This sort of methodology has worked well for us over time. Our databases only get better. We believe that they help us with a sound price discipline that beats the thematic investing that so many do with minimal regard to value. We do not lose sight of the importance of risk controls to protect us when either we are wrong or the market is just plain weak. While past performance is no guarantee of future results, we hope to continue reporting on good markets and good relative returns within them. We appreciate your confidence and you know that you should feel free to get in touch at absolutely any time.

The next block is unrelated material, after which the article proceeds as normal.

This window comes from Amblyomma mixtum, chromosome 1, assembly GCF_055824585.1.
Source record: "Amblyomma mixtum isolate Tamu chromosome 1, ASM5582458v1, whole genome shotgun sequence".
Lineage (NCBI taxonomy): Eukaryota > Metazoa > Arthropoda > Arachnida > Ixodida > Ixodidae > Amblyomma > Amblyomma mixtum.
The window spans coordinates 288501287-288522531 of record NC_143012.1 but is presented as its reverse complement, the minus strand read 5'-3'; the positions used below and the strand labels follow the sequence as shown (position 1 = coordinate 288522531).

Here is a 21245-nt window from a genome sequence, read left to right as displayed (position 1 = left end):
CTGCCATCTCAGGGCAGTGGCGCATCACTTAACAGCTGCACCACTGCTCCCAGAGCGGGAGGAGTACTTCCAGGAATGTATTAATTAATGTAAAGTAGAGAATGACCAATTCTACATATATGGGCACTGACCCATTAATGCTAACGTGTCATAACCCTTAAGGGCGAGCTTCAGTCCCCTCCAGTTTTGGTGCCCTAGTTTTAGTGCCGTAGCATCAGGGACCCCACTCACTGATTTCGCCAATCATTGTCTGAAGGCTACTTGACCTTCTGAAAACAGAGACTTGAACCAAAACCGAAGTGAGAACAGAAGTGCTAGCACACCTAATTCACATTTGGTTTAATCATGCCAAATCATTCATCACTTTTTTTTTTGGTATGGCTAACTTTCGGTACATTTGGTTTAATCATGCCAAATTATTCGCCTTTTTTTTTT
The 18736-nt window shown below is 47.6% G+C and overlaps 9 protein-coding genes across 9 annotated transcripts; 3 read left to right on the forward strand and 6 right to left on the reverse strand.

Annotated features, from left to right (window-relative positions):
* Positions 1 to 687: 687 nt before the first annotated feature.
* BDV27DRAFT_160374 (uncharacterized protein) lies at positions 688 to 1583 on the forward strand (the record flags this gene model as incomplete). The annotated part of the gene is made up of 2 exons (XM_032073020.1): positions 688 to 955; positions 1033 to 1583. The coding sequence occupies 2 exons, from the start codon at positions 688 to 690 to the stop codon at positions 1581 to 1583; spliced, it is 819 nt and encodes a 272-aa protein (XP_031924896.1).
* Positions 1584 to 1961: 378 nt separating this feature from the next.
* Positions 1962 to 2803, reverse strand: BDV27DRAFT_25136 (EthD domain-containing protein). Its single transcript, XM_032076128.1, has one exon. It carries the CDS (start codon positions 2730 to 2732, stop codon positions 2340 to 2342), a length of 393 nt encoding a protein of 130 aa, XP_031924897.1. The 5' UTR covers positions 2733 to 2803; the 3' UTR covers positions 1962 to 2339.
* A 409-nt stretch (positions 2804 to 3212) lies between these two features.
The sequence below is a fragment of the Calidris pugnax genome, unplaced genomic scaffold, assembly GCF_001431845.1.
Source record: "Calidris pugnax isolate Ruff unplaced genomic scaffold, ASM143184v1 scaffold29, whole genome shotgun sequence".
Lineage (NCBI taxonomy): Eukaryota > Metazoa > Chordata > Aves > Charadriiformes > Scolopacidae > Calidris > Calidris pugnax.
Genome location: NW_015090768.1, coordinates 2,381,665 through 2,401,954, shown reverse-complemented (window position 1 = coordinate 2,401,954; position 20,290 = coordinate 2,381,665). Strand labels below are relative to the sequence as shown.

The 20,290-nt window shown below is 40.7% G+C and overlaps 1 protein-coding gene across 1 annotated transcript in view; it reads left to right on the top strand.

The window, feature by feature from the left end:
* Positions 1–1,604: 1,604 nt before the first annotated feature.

* Past performance is not necessarily indicative of future performance. Results for individual clients may vary. Results are not audited. Byrne Asset numbers reflect the addition of certain dividends and deduction of all fees. S&P numbers are based on the total return of Vanguard’s S&P 500 Index Fund.